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      Give your redundant buildings a new lease of life

      Now is an excellent time to review existing uses on your farm or estate and consider opportunities for the future.

      17 Jan 2022 3 MINUTE READ

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      Class Q permitted development rights allow the change of use and conversion of buildings from agriculture to residential use by securing prior approval from your Local Council for the development, rather than needing to apply for planning permission. It is now possible to provide up to five new dwellings on an ‘established agricultural unit’ through the use of Class Q. The maximum floor area for conversion has also been increased from 450sqm to 865sqm, depending on how the dwellings are arranged.

      More specifically, the following development is currently allowed under Class Q:
      • Up to three larger homes within a combined maximum floor space of 465sqm;
      • Up to five smaller homes, each no larger than 100sqm; and
      • A mix of both, within a total of no more than five homes, of which no more than three units may be larger homes.


      The significant permissible floor area provides great opportunity for redundant buildings. The possibility of 5 dwellings is enabling landowners to think in a more savvy way in order to maximise their property’s potential.

      We continue to hear that the Government is committed to providing new housing, but many rural housing developments would be contrary to planning policy. Therefore, Class Q is often the best chance of achieving a new home in a rural location.

      But, it is important to note that Class Q is not available for Listed Buildings or those buildings that fall within a Conservation Area, or other similarly protected sites.

      Other stringent criteria must also be met, and applications will be assessed regarding transport, highways and noise impacts, contamination and flood risks.

      The building must be suitable for conversion to residential use without ‘rebuilding’, structurally able to take the loading of the residential conversion, and the design and external appearance of the proposed conversion must also be deemed to be appropriate.

      House prices and development plot values in rural and semi-rural areas continue to remain high, with significant demand. This can be a key means of generating income or unlocking value from your farm buildings.

       

      There is so much scope to enhance value and income through the implementation of permitted development rights to the planning system, as well as capitalising on sectors where demand has increased.

      Structural requirements have been debated at great length, with many Local Planning Authorities taking different approaches. However, some clarity can be offered from the case of Hibbitt v Secretary of State [2016] and Government guidance, which ultimately confirms that if the extent of works required to change the use of the building amount to ‘rebuilding’ rather than ‘conversion’, then the proposal will fall outside the scope of Class Q.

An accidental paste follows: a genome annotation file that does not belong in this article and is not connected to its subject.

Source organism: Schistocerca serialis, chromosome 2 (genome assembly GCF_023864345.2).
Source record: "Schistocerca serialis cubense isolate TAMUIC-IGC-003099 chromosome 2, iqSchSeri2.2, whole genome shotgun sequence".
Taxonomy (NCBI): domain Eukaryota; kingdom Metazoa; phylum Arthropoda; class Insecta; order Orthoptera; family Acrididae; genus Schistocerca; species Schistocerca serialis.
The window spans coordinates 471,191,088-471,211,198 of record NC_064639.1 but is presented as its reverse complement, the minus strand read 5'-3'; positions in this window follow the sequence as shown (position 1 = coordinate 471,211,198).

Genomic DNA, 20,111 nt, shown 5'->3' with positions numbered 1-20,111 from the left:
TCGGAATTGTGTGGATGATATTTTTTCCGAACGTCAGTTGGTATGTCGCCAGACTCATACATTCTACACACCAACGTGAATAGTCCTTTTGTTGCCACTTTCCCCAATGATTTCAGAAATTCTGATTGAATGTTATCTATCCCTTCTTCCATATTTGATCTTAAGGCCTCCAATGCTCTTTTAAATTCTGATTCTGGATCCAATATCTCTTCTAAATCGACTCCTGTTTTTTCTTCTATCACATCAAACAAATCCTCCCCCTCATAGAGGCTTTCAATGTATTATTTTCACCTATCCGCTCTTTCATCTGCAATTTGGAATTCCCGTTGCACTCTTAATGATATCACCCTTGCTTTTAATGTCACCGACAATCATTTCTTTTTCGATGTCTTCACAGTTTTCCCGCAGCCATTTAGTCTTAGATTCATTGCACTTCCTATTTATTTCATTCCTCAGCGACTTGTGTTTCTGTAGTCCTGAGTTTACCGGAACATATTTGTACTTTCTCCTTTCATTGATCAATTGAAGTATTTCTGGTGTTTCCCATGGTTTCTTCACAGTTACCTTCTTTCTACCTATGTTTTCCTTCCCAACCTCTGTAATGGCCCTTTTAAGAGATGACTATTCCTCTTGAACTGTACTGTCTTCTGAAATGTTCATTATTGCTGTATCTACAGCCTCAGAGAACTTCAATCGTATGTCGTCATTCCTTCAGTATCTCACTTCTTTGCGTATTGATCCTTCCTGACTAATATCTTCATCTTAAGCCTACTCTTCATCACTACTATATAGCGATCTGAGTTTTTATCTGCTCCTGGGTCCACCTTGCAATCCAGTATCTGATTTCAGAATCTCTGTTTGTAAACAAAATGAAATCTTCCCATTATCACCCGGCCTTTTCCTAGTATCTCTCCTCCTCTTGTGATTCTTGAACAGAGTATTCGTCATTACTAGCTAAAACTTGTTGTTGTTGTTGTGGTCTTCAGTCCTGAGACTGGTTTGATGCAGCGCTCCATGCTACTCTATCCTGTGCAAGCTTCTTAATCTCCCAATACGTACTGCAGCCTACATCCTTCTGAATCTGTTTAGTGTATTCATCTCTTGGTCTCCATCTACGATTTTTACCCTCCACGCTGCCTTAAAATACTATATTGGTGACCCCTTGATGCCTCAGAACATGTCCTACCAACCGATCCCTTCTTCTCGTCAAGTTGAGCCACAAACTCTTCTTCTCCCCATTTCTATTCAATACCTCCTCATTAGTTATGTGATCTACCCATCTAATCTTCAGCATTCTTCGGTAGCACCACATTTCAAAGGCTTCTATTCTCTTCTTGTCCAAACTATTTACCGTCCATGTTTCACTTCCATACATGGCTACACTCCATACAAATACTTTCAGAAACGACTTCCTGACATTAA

So, while Class Q permitted development rights certainly present a greater opportunity for the conversion of agricultural buildings, achieving approval is not a straightforward process, with applications often meeting resistance from the Council. Class Q remains the least successful form of permitted development, with around 40 to 50% of all applications nationally being refused. The refusal rate is significantly higher than this in some Local Authorities, so it is important to do your research on past applications in your local area to see how Planning Officers are assessing them. However, our success rate at Bidwells remains in the region of 95%.

      Your application must be well thought through in order to give your application the greatest chance of success.

      It is also important to highlight Class R permitted development rights, which allow for the change of use of buildings from agriculture to a flexible commercial use. This can be implemented in the Green Belt, Conservation Areas and Areas of Outstanding Natural Beauty. The range of commercial uses available include shops, financial and professional services, restaurants and cafes, offices, light industrial, storage and distribution, hotels, and assembly and leisure use.

      Class R allows for the change of use of up to 500sqm per established agricultural unit. Applications are assessed with regard to highways, noise, contamination and flood risk. There is no structural requirement, so Class R rights can be utilised on buildings that would not meet Class Q’s strict criteria.

      If the application is for a change of use of less than 150sqm on the agricultural unit, then all that is required is simply a 56-day notification, with no assessment from the Local Authority. This is a very handy tool to have!

      If your intention is to provide a dwelling but you don’t have a building suitable for Class Q, then Class R can be used as a steppingstone. Essentially, Class R will create previously developed (brownfield) land. Following the creation of brownfield land, there is far greater policy support for redevelopment, therefore a new house could be achievable via this route.

      There are areas which have clearly suffered within the rural sector and an ever increasing need to diversify. There is so much scope to enhance value and income through the implementation of change of use permitted development rights, so now is the time to take stock of your buildings.

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